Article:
Warren County Democrats don’t believe this project meets ARPA requirements that projects be focused on addressing the pandemic, not general economic development.
“It doesn’t look like, to me, that the Middletown sports complex meets these requirements,” said Warren County Democrat Chair Bethe Goldenfield. “I really don’t see how it applies.”
Goldenfield said while she was pleased to see the county use ARPA funds to expand rural broadband access, she wished that more money had gone toward programs that would go straight to folks who need help paying for energy bills, rent or school supplies, instead of toward large capital expenditures.
Russell said the upcoming Middletown development will supplement the county’s largest industry, tourism, which he said took a large hit during the pandemic when people were less likely to travel.
“The county always, when it comes to tourism, will look to see how it can support large projects that make sure that people continue to come to Warren County, visit Warren County, spend in Warren County, and help all folks rebound based off of that,” Russell said.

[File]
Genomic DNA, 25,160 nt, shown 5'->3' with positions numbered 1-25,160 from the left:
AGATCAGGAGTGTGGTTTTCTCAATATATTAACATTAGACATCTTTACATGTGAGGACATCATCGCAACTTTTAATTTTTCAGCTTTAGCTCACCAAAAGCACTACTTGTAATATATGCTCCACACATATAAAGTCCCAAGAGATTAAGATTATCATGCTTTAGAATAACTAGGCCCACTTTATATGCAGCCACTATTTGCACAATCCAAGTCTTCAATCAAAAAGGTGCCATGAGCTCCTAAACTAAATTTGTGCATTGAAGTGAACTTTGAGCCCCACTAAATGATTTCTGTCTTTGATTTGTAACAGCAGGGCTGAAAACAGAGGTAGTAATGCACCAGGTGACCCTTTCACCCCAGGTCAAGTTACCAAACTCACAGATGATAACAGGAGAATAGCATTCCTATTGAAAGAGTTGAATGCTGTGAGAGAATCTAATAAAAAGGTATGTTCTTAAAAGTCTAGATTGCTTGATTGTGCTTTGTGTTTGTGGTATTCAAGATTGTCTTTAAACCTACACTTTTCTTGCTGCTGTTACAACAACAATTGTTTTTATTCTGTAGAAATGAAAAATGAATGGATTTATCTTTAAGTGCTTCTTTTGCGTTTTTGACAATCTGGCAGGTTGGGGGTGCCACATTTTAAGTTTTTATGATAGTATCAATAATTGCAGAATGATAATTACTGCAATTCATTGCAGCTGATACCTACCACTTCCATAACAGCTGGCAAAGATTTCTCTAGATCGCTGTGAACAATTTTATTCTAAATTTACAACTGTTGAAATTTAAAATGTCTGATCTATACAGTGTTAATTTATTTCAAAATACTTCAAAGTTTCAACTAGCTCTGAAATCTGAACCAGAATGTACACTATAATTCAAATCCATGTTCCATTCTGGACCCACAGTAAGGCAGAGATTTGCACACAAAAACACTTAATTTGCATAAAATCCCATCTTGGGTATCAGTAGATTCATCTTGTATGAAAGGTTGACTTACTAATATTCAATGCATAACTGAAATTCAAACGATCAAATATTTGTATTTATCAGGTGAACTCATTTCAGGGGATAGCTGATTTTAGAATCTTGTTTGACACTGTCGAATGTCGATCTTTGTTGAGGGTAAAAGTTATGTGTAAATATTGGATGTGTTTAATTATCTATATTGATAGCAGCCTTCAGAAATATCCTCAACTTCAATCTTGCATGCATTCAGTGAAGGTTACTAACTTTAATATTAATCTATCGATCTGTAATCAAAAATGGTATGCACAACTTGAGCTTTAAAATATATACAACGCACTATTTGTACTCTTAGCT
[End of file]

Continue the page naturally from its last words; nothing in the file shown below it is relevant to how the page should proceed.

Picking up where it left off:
Montgomery County commissioners in October said they are considering putting $4 million in ARPA funds toward improvements to the Dayton Dragons stadium.
Asked by the Dayton Daily News about the prohibition on using ARPA funds for “stadiums,” county spokeswoman Deb Decker said the funding relies on several factors including contributions from the city of Dayton and the owners of the Dragons.
“We have submitted the Dragons assistance plan to our contracted legal firm, Bricker & Eckler, to see if it falls under Travel/Tourism in ARPA,” Decker said. “If they determine it does not meet ARPA criteria for Travel/Tourism, we can shift it to another category or another revenue source.”
Some are critical of the proposal.
“What does baseball have to do with rescuing people who can’t pay rent?” said Doug Wagner of Kettering in response to an online survey from this newspaper on how COVID relief funds should be spent.
Wagner said he believes local governments should spend money on expanding broadband and rent assistance, but instead is concerned they are undertaking projects that will increase inflation.
Of the more than 200 respondents to the online survey, one-third supported using ARPA funds for rent assistance. The most popular uses were road and sidewalk repair (59.7% supported), water and sewer projects (51.5%) and blight removal (38.8%).
Common concerns among survey respondents was transparency and accountability with how the money is being spent.